Sunday, September 28, 2008

An evening with the inimitable Cat

Yusuf Islam -- formerly Cat Stevens -- king of pop in the 1970's plays out live on BBC4. A soulful, exhilirating and touching rendition. Encore!

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Tuesday, September 23, 2008

Amusing Kashmir

Kashmir never fails to amuse me. It is a pixilated piece of paradise.
I was there last month and couldn't help pick some of the oddity out. It appeared peculiar -- and weird -- amidst frenetic slogans, calling for freedom [Azadi]. The phenomenon seems to have cropped up during the last few years and it has become so routine now that the locals either don't mind it or have become too familiar with the sheer absurdity of it.

Lights on syndrome: Call it an original Kashmiri invention or a local compulsion. Whenever a groom goes to collect his bride these days in Kashmir, all cars in the wedding party put their parking lights on. That’s when they are driving! It goes like a rule. An unwritten one. ‘Helps identify the wedding party cars’, goes a standard explanation. It is fun, goes another one. Not to be left behind, the army too has joined the silly party. There is an exception though. The military trucks keep the Head-lights on -- in broad day light!
Now no one really knows why?

We don't care two hoots: There is pan-Islamism in air. We know that such winds are currently blowing in many Muslim lands but nowhere in the world will billboard size posters of polemical Islamists be put up so non-chalantly. I saw a life-size portrait of Hassan Nasrallah -- chief of Hezbollah [a much feared chap in the western capitals] -- firmly pinned to a canopy of green trees near a Shiite village on the national highway, leading to Baramulla. It looked like a permanent feature to me. One thing to like a much controversial resistance leader and another thing to eulogize him!

I want my own concrete: They all want their own slice of concrete in Kashmir. A separate home, complete with a lawn, a red roof [a fast picking phenomenon] and a brick fence. And everywhere you look around in the urban and not-too-urban areas, construction is going on in full swing. Houses are coming up at an amazing rate. As a result agricultural land is fast shrinking. It will soon resemble a concrete jungle. I was recently reading that Kashmir cannot produce enough food to feed itself now. No wonder! They all want exclusive homes. Damn the food and fields.

Meat till I drop: A wedding in Kashmir is nothing but food. Organizers run helter skelter to ensure that there is no stone left unturned for a grand feast. People just wait to eat. There is not much entertainment except for some moments when you briefly catch up with an old friend or an acquaintance. A troupe of wazas [chefs] usually does the cooking in the backyard, which becomes the ground zero of the wedding. Everyone pays at least one visit to see the open-air experimentation with mutton. Then a food extravaganza begins. It never ends.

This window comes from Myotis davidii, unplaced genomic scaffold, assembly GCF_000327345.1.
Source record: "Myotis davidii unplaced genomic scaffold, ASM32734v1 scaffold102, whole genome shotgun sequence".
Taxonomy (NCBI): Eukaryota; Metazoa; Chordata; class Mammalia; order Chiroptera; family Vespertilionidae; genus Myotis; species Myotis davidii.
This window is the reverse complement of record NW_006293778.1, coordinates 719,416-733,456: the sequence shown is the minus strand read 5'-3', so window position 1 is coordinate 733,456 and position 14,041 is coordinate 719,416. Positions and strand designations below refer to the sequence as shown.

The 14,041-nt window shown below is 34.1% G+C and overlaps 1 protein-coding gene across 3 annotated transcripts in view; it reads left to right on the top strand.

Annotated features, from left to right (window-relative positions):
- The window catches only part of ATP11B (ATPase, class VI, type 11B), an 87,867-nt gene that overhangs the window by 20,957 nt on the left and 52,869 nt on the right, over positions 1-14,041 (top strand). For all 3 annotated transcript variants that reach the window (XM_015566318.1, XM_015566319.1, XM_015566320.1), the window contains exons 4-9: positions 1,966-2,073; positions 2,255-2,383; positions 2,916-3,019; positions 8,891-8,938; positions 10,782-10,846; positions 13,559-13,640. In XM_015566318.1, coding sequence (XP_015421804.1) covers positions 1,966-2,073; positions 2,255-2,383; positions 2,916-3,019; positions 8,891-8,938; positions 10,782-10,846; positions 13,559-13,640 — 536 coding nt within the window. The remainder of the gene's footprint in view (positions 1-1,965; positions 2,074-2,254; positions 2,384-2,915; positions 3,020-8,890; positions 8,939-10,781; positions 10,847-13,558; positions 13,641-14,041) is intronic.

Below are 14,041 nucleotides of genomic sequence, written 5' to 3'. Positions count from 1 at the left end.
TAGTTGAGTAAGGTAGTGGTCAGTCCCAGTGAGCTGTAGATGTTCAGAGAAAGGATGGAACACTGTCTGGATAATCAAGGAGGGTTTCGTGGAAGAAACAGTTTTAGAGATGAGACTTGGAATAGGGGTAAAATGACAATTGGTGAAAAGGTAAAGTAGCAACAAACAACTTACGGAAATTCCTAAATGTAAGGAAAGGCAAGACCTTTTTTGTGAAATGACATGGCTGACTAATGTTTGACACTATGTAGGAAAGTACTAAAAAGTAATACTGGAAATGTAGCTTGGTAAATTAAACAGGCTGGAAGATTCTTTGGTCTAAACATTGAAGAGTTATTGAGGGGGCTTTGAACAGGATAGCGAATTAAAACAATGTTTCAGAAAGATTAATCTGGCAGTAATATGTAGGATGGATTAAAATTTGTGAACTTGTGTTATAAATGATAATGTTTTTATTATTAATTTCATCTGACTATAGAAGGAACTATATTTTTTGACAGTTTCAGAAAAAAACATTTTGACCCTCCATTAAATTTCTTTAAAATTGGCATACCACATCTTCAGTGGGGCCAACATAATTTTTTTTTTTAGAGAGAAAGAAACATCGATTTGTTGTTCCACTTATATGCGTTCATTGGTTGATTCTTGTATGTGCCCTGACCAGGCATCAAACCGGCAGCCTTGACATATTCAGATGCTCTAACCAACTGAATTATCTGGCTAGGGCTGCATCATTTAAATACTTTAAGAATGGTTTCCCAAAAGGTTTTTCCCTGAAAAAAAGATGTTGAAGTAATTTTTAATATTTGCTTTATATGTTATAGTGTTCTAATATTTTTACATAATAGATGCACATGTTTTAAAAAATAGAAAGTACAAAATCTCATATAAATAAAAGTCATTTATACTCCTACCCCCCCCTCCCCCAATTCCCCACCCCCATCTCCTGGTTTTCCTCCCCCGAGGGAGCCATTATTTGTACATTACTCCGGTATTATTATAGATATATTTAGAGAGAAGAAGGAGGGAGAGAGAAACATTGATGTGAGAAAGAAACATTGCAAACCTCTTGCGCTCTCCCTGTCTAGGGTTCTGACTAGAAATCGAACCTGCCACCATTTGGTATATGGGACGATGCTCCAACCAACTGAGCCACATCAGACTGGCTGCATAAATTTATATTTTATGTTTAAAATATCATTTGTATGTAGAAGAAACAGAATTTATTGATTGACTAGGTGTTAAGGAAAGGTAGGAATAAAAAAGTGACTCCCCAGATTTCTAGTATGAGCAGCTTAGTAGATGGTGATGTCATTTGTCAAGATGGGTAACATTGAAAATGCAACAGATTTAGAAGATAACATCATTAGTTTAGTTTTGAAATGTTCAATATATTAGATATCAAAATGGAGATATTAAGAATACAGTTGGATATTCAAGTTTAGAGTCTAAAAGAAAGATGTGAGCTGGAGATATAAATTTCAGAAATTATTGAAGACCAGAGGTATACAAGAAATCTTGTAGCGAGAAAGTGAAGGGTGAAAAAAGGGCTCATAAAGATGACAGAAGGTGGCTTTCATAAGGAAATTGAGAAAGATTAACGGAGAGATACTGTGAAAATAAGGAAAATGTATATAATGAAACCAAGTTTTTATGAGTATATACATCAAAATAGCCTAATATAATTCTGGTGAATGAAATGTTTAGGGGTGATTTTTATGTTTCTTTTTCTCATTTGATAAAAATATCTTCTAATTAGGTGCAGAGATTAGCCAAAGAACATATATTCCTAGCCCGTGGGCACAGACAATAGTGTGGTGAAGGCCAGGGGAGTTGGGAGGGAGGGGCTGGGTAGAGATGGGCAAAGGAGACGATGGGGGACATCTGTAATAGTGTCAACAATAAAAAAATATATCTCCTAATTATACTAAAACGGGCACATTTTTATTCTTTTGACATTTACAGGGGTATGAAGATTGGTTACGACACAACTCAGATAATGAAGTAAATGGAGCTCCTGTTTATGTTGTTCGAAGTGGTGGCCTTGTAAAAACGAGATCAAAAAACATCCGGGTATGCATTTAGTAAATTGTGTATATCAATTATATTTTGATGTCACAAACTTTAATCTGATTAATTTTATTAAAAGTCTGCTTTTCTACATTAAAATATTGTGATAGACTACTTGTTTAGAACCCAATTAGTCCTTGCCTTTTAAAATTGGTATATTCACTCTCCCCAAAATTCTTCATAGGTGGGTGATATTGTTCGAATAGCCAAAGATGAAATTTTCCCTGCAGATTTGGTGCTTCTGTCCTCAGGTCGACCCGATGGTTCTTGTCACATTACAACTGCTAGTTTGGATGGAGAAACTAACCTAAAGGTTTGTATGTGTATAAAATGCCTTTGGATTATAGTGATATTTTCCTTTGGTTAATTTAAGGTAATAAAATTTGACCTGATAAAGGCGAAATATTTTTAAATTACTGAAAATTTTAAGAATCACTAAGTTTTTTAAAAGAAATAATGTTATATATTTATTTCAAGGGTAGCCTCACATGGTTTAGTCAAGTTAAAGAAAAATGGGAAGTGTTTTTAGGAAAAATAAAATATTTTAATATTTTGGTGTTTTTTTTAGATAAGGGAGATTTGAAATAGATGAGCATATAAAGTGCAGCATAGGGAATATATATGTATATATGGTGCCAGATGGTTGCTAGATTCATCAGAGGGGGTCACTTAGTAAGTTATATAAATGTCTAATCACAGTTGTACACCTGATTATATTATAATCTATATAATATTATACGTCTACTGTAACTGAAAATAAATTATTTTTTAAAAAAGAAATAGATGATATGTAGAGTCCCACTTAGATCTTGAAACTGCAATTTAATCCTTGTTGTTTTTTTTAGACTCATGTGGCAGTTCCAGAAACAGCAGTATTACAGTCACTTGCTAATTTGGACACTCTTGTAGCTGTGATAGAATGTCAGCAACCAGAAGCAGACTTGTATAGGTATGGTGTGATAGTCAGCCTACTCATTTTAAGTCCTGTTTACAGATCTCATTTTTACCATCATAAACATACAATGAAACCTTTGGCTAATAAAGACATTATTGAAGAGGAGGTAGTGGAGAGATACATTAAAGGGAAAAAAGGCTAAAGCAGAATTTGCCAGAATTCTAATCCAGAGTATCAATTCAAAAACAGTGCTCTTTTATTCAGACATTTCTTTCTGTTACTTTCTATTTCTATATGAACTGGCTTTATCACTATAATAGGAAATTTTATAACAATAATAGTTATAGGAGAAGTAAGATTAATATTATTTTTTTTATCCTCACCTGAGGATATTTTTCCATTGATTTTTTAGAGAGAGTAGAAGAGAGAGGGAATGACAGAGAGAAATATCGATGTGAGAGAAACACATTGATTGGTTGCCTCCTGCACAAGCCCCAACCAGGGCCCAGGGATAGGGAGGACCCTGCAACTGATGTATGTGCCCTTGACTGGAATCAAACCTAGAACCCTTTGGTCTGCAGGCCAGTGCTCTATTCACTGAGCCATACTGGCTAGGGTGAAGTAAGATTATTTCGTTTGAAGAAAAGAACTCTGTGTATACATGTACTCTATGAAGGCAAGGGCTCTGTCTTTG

We have a point: Creativity is at a huge premium in Kashmir. Most business establishments have names that border on funny to comical. One recurring note is ’point’. Almost every fifth or sixth shop is some point. It could be cool point, in case of a soft-drink store or an ice-point, in case of a ice-cream corner. There is a strange affinity with these points. There are print-points, pool-points, fitting-points and the list goes on.

Our national carriage: I have rarely seen a dumper outside Kashmir. I don’t know why TATA makes these monsters and dumps them in Kashmir. The natives call them tippers, which is not an incorrect usage. It is slightly archaic. And dumpers are eye-sores. Usually a garish orange or ugly maroon, the dumper drivers drive as if they are on perpetual dope. Most road accidents are caused by these vehicles, which needlessly outnumber other modes of material transportation in Kashmir. I so hate them.

Living away from Kashmir has its own perks. One is able to go back in a while and look at all the change and metamorphosis that the place undergoes. Some of which is for good and some -- not surprisingly -- plain kooky.

Kashmir, with all its oddity, is fascinating. May be because it is home.


Monday, September 15, 2008

City city, bang bang

Saturday, Sep 13 five bombs went off in quick succession in Delhi – India’s quintessential capital. It was a coordinated mayhem and immediately left a wake of destruction. The blasts shattered the vibrancy of a city – known for its panache. The famous hustle halted briefly as people bled on her many avenues. Terrorists who carried out the attack had chosen the venues chillingly well: Upscale markets, peak-hour metro station, lawns at the weekend India gate. The intent was clear and deadly: Maximum damage to a completely innocent bunch of people, who have nothing to do with either hate-politics or whatever shit ideology these stupid guys harbor.